The ride to Tacna was dull, boring, uncomfortable.  The seats were confining and the landscape will filled with either empty cheap housing and RV parks for the snow birds or barren dessert with the occasional irrigation track among the ruins of bus stops decades older than the interstate.  Half lost in thought Chris was thinking as the bus rolled on, this is a lazy land, nothing to see or do and it’d be too hot anyway.  Can’t be any worse than juvie, maybe better.  I don’t know.  Can’t say as I care, really.  He looked at his watch.  Can’t remember if this place is in the same time zone.  I swear, this state is at least fifty years in the past.  The bus started to slow and the driver announced “Tacna”.  Chris sat up in his seat expecting something but didn’t know what.  Why is the bus stopping, there is no traffic.  Now he’s making a left turn.  guess we’re going into ‘town’.  The voice in his head was tired.  Tired of traveling, tired of waiting, just tired.Now the driver made another turn and stopped the vehicle in front of the post office.  Chris read the sign with a sigh of tired resignation.  Great, population 400.  Yeah, and I bet it’s all old people.  He picked up his suitcase and walked down the aisle to the door.  “Have a good day.” was the sound that came from the driver.  Startled, Chris turned around and just nodded.  Then he stepped off the bus and started to look around.  The door closed behind him and he heard the release of the air brakes as the bus started to pull away from the curb.  A horn sounded from the side parking lot and attracted his attention.  In a moment a tall heavy set man got out of the lone pickup and started to walk towards Chris.  Must be Uncle John he thought.

 

“Howdy Chris, you’re late.  What happened?”  Uncle John’s voice was direct and forceful but not loud.  He had a voice that was use command and respect.

Are you kidding me? Chris thought he was being targeted. Why’s he jumping on me for?  Suddenly the answer jumped up like a scared jackrabbit,”The engine broke down on the way and they had to get another one.  Don’t go blaming me for that.”

“Throw your bag in the bed and get in, I’m behind schedule.” was all Uncle John said as he and the boy started to the truck.  No sooner than Chris had placed himself in the seat and shut the door then the truck started and Uncle John quickly backed it up and sped out of the parking lot slinging a bit of gravel.    The irrigated fields went by counting the minutes of silence as the truck cruised down the county hardtop.  for chris the silence had almost become comfortable.  “Chris, I didn’t ask you for an excuse.  I asked what happened.  Let’s get one thing straight between you and me and Aunt Martha.  We aren’t here to blame you for anything.  Your aunt and I require two things from you.  The first is that level with us, be truthful.  Lies don’t build trust and respect in a man or woman.  The second is that you take responsibility for yourself.  That means when work needs doing, you do it whether we ask you or not.  This is a hard land.  You can’t afford to lay around and let it kill you.  What you make of yourself is how the people around here will treat you.  Do you understand me?”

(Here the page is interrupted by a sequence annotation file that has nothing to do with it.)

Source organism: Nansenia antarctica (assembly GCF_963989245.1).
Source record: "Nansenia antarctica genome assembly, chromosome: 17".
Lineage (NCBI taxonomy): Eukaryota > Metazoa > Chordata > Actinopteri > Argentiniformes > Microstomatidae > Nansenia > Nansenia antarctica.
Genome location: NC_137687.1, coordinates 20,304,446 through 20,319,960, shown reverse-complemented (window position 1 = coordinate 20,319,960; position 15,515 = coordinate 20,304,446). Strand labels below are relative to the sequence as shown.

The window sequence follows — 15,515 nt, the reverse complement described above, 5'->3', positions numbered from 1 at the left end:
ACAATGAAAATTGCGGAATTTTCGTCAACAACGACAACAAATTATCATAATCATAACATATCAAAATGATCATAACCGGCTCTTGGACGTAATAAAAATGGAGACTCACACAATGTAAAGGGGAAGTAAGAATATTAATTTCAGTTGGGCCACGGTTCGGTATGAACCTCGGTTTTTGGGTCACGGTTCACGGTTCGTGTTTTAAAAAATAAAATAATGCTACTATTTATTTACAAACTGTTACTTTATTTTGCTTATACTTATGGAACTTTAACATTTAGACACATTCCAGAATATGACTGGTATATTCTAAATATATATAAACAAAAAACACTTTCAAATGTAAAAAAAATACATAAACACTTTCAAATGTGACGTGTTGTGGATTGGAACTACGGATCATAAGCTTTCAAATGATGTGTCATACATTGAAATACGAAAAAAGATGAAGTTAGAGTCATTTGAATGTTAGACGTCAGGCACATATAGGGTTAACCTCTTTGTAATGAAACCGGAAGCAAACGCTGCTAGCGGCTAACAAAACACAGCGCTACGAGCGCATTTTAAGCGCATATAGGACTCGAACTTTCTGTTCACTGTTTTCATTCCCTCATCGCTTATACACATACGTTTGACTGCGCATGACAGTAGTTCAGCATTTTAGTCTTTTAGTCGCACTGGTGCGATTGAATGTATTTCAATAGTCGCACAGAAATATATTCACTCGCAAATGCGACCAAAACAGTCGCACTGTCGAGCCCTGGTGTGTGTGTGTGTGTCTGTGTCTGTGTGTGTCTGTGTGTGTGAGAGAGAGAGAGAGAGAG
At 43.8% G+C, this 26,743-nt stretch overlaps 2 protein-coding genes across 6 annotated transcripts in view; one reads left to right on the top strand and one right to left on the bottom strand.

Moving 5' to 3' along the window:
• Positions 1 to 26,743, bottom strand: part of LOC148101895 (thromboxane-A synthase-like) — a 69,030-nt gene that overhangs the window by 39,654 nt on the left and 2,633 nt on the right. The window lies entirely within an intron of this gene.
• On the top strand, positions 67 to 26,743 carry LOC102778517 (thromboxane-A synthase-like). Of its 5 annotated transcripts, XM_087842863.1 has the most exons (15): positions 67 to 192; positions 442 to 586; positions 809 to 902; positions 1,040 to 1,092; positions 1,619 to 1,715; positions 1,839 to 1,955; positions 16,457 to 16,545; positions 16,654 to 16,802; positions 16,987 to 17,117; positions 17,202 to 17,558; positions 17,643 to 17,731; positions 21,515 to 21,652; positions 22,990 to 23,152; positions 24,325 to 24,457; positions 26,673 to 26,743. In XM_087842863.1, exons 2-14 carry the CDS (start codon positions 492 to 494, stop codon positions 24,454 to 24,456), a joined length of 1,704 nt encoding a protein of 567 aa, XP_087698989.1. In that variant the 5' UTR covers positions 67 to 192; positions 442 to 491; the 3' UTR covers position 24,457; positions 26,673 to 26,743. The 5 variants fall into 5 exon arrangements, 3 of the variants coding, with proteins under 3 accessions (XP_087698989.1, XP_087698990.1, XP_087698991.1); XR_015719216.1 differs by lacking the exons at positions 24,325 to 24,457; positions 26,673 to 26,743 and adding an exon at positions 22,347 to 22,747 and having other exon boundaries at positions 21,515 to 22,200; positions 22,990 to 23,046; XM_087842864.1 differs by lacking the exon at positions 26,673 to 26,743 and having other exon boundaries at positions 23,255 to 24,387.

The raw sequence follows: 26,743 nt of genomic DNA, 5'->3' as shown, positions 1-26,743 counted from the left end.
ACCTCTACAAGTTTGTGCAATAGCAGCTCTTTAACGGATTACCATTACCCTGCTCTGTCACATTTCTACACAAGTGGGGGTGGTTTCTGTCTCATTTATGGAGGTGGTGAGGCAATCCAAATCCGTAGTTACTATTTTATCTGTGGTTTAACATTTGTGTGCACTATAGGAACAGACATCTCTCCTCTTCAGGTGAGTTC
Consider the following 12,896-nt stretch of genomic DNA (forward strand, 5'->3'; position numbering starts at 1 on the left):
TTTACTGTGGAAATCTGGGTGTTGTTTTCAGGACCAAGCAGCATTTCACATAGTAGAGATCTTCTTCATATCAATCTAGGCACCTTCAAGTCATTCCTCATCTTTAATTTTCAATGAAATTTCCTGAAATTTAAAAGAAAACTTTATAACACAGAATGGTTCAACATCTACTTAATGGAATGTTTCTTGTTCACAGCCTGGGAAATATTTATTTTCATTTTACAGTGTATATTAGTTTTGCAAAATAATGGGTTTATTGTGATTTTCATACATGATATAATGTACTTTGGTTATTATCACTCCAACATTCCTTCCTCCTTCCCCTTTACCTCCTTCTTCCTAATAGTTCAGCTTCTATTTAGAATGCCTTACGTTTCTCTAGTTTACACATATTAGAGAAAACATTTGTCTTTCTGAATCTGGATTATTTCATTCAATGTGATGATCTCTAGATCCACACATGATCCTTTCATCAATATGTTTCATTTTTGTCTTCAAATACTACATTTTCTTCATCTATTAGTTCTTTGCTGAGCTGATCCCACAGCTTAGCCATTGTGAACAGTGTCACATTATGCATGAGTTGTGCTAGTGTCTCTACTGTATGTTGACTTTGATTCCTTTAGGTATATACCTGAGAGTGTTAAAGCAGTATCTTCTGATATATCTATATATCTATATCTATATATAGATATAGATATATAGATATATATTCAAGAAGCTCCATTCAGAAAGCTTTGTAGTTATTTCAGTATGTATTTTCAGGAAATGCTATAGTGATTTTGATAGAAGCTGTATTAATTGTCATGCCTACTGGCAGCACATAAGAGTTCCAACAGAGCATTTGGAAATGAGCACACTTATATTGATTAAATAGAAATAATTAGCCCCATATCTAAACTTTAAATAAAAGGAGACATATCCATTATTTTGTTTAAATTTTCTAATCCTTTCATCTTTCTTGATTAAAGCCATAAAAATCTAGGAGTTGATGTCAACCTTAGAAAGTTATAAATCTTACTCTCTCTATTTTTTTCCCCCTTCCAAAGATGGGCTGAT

Chris’s mind was alive with thought he was being disrespected, Wow, what’s this old man trying to shine on me.  He must think I’m an idiot.  Who is he to tell me how to live my life?  Finally he gave a simple “Yeah, ok” in a voice that sounded bored and almost disrespectful.

Uncle John hit the brakes real hard, almost throwing Chris into the windshield.  The big man place his right arm on the back of the seat and turned his body and head to fully face the boy.  Now his voice boomed out.  “Boy, your daddy skedaddled and left your mother when you were six.  She had a hard life doing right by you and it cost her.  Dying of cancer ain’t a whole lot of joy.  Particularly knowing that you were in juvenile hall because you didn’t want to grow up.  Now you hear me real good.  I aim to do right by my sister.  That’s the only reason you’re in this state and out here.  I ain’t shading the truth when I say this land can kill you.  Now maybe you can lit out for Yuma or Tuscon and any part of California you think you can make in a couple of days.  But you’re soft, boy.  You don’t have the skills you need to survive into your twenties.  I can teach you a lot of skills, ones that will see you make something of yourself.  And I don’t mean for me or your mother.  I mean for yourself.  But understand me real good, boy.  I won’t take attitude off you.  And you don’t want me all over you like shit on a stick.”  He paused for a few more minutes then turned back to face the steering wheel.  “We’ve got another half hour to go to the next job.  I gave my word that the job would be done before night fall, so you have plenty of time to think about what I said.”  With that Uncle John put the truck in gear and sped on down the road.